The Mulberry Street Bridge is scheduled to close April 2nd and to be closed for 12-19 months.
That means rerouting for an estimated 10,000 cars a day and a multitude of pedestrians and bikers that use that span to cross from Allison Hill to Downtown Harrisburg and back.
Not to mention the busses.
On Monday, February 24th, Capial Area Transit (CAT) held its second public meeting on this.
It was a sparsely attended meeting at the Hamilton Health Center on 17th Street—only about six residents—but it was filled with information.
CAT’s Rerouting Details–“We’re still honing in on the detouring details.”
- In all there are seven bus routes that serve Allison Hill, 227 bus stops on weekdays, and 112 stops on Saturdays
- Five routes will be detoured–routes 8, 15, 19, 20, and 322 (stops at Sylvan Terrace, Crescent Street, and Hummel Street will be moved)
- Two routes will not be changed—routes 1 and 13
- A new service route will be established—17th Street to Hamilton Health Center
The Closing–April 2014 to December 2015 (anticipated)
- The prep work is set to begins the week of March 3rd with the goal to close the bridge on April 3rd (barring extreme weather challenges)
- The bridge is expected to be closed until the Fall of 2015
- This is s PennDOT project in coordination with the City of Harrisburg, Amtrak, Norfolk-Southern, and CAT
- Repairs will include a new bridge deck; substructure and superstructure; new pedestrian railing; new concrete barrier between the roadway and the sidewalk; new lighting and drainage
- Estimated cost for the total project is $16.8 million; Neshaminy Constructors, Inc. of Feasterville, Bucks County, submitted a bid of $12,249,096 for its rehabilitation work. The funding will be provided 80% federal and 20% from the state.
- Traffic will be rerouted to Paxton and State Streets.
Bridge History–“The day Greater Harrisburg was born,” civic leader J. Horace McFarland 1909
- Opened in 1909, the concrete viaduct was designed by James Fuertes and built by McCormick & Co. Upon its completion, it was noted for its innovative engineering design and construction and at the time, was one of the longest reinforced-concrete bridges in the world.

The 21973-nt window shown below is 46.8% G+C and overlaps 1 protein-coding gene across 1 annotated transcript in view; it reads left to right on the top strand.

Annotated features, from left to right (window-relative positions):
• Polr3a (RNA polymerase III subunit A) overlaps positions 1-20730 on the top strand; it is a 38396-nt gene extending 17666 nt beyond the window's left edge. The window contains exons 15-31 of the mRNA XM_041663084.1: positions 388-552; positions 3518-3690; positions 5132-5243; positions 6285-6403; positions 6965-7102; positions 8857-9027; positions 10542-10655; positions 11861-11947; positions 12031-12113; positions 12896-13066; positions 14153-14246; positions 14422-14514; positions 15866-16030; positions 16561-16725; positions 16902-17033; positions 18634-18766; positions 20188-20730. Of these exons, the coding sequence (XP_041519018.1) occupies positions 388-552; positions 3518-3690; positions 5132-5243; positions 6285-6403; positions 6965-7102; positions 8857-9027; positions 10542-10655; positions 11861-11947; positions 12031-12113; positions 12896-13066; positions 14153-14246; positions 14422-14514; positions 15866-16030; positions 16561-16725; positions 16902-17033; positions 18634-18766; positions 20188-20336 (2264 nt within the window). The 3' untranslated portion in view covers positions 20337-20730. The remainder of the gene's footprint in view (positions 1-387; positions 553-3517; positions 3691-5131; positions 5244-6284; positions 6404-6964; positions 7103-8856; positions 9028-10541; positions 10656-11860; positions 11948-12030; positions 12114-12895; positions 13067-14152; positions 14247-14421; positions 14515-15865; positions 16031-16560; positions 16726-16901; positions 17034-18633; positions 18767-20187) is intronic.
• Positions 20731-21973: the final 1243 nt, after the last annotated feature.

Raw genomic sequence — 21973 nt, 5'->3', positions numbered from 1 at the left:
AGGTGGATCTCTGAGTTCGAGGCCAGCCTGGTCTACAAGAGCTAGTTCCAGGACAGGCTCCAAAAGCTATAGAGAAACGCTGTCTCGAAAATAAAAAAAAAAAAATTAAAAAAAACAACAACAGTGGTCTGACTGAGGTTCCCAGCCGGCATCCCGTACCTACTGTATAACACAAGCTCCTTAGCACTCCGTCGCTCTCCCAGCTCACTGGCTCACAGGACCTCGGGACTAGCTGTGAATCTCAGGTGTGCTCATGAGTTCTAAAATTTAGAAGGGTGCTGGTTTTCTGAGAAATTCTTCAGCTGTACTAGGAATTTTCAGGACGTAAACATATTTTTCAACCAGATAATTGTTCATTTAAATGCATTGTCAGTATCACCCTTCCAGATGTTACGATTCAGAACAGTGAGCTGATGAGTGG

- This current bridge replaced a metal bridge erected in 1891
- The last time the Mulberry Street Bridge was majorly rehabbed was in 1957 with smaller upgrades having been made since then.
- In 2008, netting was put in place to catch falling concrete that was crumbling to Cameron Street below.
- In April of 2012, then-PA Auditor General Jack Wagner stood below the cracking 104 year old bridge and held a press conference calling for the rebuilding of the state’s infrastructure.
The Murals–They can’t go back on the bridge
- Created by Danzante Urban Arts in 2005-2006, the murals depict Harrisburg community members and volunteers.
- Spanning both sides of the Mulberry Street Bridge, the murals extend 296 feet of the bridge.
- PennDOT has agreed to fund the removal and transport of the murals to storage.
- The murals will be stored in the old Post Office building on Market Street, space donated by the building’s owner.
- Danzante has formed a committee that includes representatives of the City of Harrisburg, Historic Harrisburg Association, and Senator Rob Teplitz’s office to find new homes for the murals.
- Details of replacement are still being worked out, but resolutions are close to being finalized, which will include public participation.
Concerns and challenges
- Pedestrians. Crossings will be installed on Cameron Street (however, there are many concerns about safety)
- Communication CAT reroutes. CAT assures the public a clear, timely campaign will be launched to announce the finalized reroutes.
- Finalization of the details. The closing dates are not quite finalized. Once those dates are in place, then CAT and the City of Harrisburg can finalize their plans accordingly (bus reroutes, pedestrian crossings, move the murals).